Mottet: If a patient is totally symptomatic, probably with a low volume without any impending spinal cord compression, or bone pain, perhaps with not such a high PSA, even if the MC or PC PSA doesn’t matter very much – probably there is the possibility to wait a little bit. However, then the discussion will start, ‘Now, probably in the situation you are in, you should have second line treatment’ – let’s say, Abi or Enza It is really there only for Abi or Enza, not for chemotherapy, because of pain.
Then, it will be very unusual for a patient to say, ‘Okay, I get the point. I understand the toxicity I might have from these drugs which is, to be absolutely honest, clearly limited, so why should I wait? If the patient wants to wait, that is fine, but I would never say ‘No, you have to take the pill immediately.’ The question is that it has been proved that ‘If I give you this drug now, your survival will improve. It might also be true in one, two or three months from now, so it is up to you, if you want to wait one to three months’ but, to be honest, that never happens to me in practice.
Clarke: My own view is that it is important to have a dialogue with the patient and look at their individual characteristics – what their social circumstances are, and what they want, and what the nature of their disease is, as best we can estimate it. With low volume, slowly progressive PSA, minimal symptoms, it is perfectly reasonable to wait, in my view. By contrasts, patients with a rapid PSA-doubling time, heavy disease load and symptomatic, clearly need to get on with treatment. In the middle of all of that, there are some who will go and there are some who might wait.
Mottet: You might wait, but there is no absolute reason to wait. You might wait, if the patient would prefer to wait.
Clarke: It is the art rather than the science of medicine, I would guess.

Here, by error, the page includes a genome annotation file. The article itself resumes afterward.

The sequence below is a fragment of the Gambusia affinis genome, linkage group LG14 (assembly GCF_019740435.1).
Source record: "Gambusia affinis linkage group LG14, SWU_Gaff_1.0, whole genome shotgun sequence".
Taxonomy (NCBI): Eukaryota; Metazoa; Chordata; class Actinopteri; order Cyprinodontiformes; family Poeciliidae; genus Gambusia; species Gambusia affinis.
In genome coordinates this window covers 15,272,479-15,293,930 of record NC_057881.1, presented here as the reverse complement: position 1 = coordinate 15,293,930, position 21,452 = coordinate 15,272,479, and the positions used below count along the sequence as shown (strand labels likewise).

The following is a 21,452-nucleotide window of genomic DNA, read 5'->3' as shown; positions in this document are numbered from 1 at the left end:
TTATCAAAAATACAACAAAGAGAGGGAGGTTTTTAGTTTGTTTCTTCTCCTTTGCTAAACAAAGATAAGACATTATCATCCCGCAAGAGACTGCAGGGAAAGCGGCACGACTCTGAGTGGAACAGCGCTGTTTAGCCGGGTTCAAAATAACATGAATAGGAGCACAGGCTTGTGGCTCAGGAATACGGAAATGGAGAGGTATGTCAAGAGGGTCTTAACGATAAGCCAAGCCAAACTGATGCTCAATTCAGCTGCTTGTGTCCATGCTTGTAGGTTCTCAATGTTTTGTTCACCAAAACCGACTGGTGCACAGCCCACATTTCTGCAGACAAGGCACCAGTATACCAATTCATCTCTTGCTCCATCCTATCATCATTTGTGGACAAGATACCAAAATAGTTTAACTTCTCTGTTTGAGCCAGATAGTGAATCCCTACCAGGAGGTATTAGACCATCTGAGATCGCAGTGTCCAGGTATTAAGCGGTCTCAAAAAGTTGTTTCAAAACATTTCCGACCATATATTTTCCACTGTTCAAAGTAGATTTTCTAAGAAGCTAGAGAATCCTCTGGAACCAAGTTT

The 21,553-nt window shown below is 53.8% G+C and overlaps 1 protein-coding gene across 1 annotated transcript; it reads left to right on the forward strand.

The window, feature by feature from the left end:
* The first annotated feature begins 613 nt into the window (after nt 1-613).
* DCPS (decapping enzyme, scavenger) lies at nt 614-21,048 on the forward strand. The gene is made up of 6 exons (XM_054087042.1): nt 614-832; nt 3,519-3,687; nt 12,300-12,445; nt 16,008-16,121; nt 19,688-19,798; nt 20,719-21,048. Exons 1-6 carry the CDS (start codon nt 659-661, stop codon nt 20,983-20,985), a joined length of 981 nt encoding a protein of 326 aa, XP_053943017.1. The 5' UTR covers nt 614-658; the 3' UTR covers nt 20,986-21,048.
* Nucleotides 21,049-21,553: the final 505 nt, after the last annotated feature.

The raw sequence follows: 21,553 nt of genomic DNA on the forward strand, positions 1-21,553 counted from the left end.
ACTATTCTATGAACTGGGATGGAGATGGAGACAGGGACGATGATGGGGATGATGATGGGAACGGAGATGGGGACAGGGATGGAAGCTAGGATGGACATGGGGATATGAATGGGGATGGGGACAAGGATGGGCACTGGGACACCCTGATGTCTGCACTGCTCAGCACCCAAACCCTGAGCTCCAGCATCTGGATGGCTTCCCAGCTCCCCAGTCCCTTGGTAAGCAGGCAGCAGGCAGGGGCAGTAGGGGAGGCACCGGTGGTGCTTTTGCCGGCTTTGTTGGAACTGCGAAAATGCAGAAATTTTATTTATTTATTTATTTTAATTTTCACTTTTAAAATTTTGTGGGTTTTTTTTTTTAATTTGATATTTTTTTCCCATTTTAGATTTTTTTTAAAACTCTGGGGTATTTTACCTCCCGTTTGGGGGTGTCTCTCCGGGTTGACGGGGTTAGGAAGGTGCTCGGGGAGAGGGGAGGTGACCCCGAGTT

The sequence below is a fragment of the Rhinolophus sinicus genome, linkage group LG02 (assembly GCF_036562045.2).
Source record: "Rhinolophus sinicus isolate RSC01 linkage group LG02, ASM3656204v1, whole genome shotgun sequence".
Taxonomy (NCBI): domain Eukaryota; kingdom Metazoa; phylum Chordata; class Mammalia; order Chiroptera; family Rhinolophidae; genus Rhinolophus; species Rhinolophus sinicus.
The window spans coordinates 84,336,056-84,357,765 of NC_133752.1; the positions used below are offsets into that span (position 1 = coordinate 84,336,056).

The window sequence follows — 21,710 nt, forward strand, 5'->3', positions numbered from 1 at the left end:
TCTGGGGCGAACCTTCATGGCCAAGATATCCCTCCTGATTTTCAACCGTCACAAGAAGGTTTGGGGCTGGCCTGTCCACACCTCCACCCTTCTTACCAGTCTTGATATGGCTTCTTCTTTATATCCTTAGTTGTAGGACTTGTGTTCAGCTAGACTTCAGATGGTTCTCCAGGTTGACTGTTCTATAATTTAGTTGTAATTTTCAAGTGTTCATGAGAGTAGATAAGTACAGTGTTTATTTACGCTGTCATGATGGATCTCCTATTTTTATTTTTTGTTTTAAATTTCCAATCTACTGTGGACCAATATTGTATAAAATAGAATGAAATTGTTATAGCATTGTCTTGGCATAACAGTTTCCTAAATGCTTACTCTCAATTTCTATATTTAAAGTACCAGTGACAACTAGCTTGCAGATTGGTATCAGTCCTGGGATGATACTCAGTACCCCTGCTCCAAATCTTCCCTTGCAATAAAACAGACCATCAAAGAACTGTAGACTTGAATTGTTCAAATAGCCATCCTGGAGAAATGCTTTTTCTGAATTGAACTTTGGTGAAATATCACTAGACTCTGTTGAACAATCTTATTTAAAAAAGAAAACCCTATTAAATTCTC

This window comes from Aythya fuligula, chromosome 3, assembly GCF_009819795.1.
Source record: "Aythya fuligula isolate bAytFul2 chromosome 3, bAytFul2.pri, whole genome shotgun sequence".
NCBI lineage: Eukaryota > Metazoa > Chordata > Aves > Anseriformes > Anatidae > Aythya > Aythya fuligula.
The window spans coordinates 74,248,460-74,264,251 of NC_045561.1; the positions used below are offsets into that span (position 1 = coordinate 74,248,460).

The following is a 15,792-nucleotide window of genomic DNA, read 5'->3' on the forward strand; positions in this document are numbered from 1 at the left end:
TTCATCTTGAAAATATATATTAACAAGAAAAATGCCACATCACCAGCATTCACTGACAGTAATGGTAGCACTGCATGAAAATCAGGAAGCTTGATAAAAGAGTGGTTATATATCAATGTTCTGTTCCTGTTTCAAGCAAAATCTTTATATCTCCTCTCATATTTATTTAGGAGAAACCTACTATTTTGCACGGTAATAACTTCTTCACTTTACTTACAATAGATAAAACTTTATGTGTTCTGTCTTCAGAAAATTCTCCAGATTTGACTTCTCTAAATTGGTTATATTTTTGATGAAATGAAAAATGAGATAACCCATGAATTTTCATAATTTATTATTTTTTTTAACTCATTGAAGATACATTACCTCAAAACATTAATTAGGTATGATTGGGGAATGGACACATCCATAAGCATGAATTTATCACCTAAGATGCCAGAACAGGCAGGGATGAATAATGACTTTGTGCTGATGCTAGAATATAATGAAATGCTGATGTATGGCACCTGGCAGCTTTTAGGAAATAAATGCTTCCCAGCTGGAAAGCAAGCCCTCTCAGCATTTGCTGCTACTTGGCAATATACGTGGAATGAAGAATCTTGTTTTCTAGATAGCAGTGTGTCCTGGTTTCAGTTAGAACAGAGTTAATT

Mottet: Yes, exactly.
Translational prostate cancer research
Clarke: One final point that we discussed is that we had a very clear and comprehensive overview of translational research from Professor Chris Evans, with some of the leading edge technologies being applied, with high-level research teams, molecular medicine and so on. I wondered about how to get that into the clinic as quickly as we could, because it takes a long time to do a clinical trial and it takes a great deal of money. How do we do that?
Mottet: That is true, but it has to be acknowledged that it is not because it works in animals, or in tumour models, but that it finally translates into an improvement in the big animals, like man. We might face totally unexpected side effects, and we might face totally different outcomes. The benefit seen in vitro or in animal models might be totally different in humans. I would really caution – and Chris Evans repeatedly said this – don’t get the message that the drug, from an intuitive perspective rationale we believe might be of interest - don’t take the message that, when you are back home, you will use it immediately: it has to be shown that it changes the final outcome, without adding any significant side effect, otherwise we might face real trouble.
Clarke: Yes. We have this issue that we have to manage patients’ expectations, because they will read about these developments in the popular press, the lay press. They might not have an understanding of the science that is required to transpose that model from the lab into the human. That takes time and it takes clinical leadership, I guess.
Mottet: Exactly. That is exactly the added value of the doctor, which is to explain that.
Clarke: We have been discussing a number of interesting topics and wide-ranging issues around prostate cancer, both the hormone-naive and the metastatic castrate-resistant setting. We probably have as many questions as answers, but it is always good to air those in a big forum such as we have had here in Baveno. Thank you very much.
Mottet: Thank you.